Blending my fascination with shiny, glowing objects with my lifelong passion of making LEGO models, over the years I've tinkered with numerous illuminated LEGO projects that contained a variety of designs and electrical components. Starting with the light-up stained glass stern of my Super Mario 3 airship "The Fireflower" -- which used a crude DC circuit with a 9V battery, to the multiple Super Mario mood lamps I've built -- which used AC power and more sophisticated circuitry. The latter of which -- the LEGO mood lamps -- is what this current tutorial shall describe. This particular mood lamp uses "Lite Brite" individual dot designs to convey the illumination, as opposed to my previous light-up LEGO designs such as the first Super Mario ? Block Lamp and the Fireflower's stern, which had their designs using transparent bricks for a stained glass effect. With stained glass LEGO models, often times the colors can unfortunately all blend together when lit up, unlike this particular new design scheme I've designed, which has better detail and accuracy for the artwork -- as well as maintaining the intended design when the light inside is turned off. With stained glass LEGO models, when the internal light is off, the transparent bricks can look dull, but with this new "Lite Brite" system, the bricks that house the individual colored dots retain their colors, thus keeping the lamp looking just as elegant even when not turned on.

Since the particular LEGO mood lamps I've built are one-of-a-kind designs that I, the artist have made for himself, I shan't give instructions on the specific artwork I've made -- rather, I'll discuss the fundamentals for making illuminated LEGO lamps with the Lite Brite fashion, so that you, the reader can make your own design based on a color scheme and pattern of your choice. Like in my tutorial for vertical LEGO mosaics, I didn't provide any specific video game sprites nor patterns for my example project; instead, I explained how to make your own artwork (video game or not) using my techniques. The design you choose is entirely up to you -- as you're not required to copy my exact artwork, my exact sizes, my exact light bulb types, nor even using video game sprites at all. The artwork you decide to make is entirely up to you, and the actual size and specific electrical requirements are also for your choice.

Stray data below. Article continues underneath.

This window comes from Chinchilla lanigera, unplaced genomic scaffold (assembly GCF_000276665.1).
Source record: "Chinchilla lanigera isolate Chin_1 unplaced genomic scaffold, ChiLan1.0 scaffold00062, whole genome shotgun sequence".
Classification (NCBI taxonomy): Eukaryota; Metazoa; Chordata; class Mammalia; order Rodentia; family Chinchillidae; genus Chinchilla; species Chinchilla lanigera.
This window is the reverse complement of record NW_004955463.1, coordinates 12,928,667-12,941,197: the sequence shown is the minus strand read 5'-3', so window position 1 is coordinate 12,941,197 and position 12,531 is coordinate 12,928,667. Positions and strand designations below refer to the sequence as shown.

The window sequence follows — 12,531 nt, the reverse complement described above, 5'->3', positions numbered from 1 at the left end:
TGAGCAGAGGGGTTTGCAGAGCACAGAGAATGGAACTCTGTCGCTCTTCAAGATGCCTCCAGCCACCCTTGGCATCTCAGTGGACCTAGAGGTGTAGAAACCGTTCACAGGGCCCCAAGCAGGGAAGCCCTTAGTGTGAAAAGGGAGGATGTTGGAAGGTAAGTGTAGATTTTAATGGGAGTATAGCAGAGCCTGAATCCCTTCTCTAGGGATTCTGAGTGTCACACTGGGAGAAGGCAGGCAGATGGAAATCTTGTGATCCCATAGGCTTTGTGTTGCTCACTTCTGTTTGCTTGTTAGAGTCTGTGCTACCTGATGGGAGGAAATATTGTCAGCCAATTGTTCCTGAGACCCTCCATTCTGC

With that said, in this tutorial I shall describe the following:
  • LEGO Technic bricks and transparent LEGO plates
  • Constructing a base
  • Choosing electrical components

Step 1: LEGO Technic Bricks and Transparent Plates

For those of you aspiring LEGO builders, Technic is a sub-brand of LEGO which uses more advanced and sophisticated parts for elaborate projects: these sort of models include functional machines with working gears, pistons, springs, pumps, and special LEGO bricks that contain drilled holes for holding axles, rods, pins, and whatnot -- these hole-drilled bricks are what we'll be using to build the design portion of the lamp. In particular, we'll be using two specific types of hole bricks: a 1x2 brick with two holes in it, and a 1x1 brick with one hole in it. You can technically use any Technic hole brick of your choosing -- which vary in sizes and holes, but I personally recommend using these two types, as you'll have more room for making details and providing individual light components.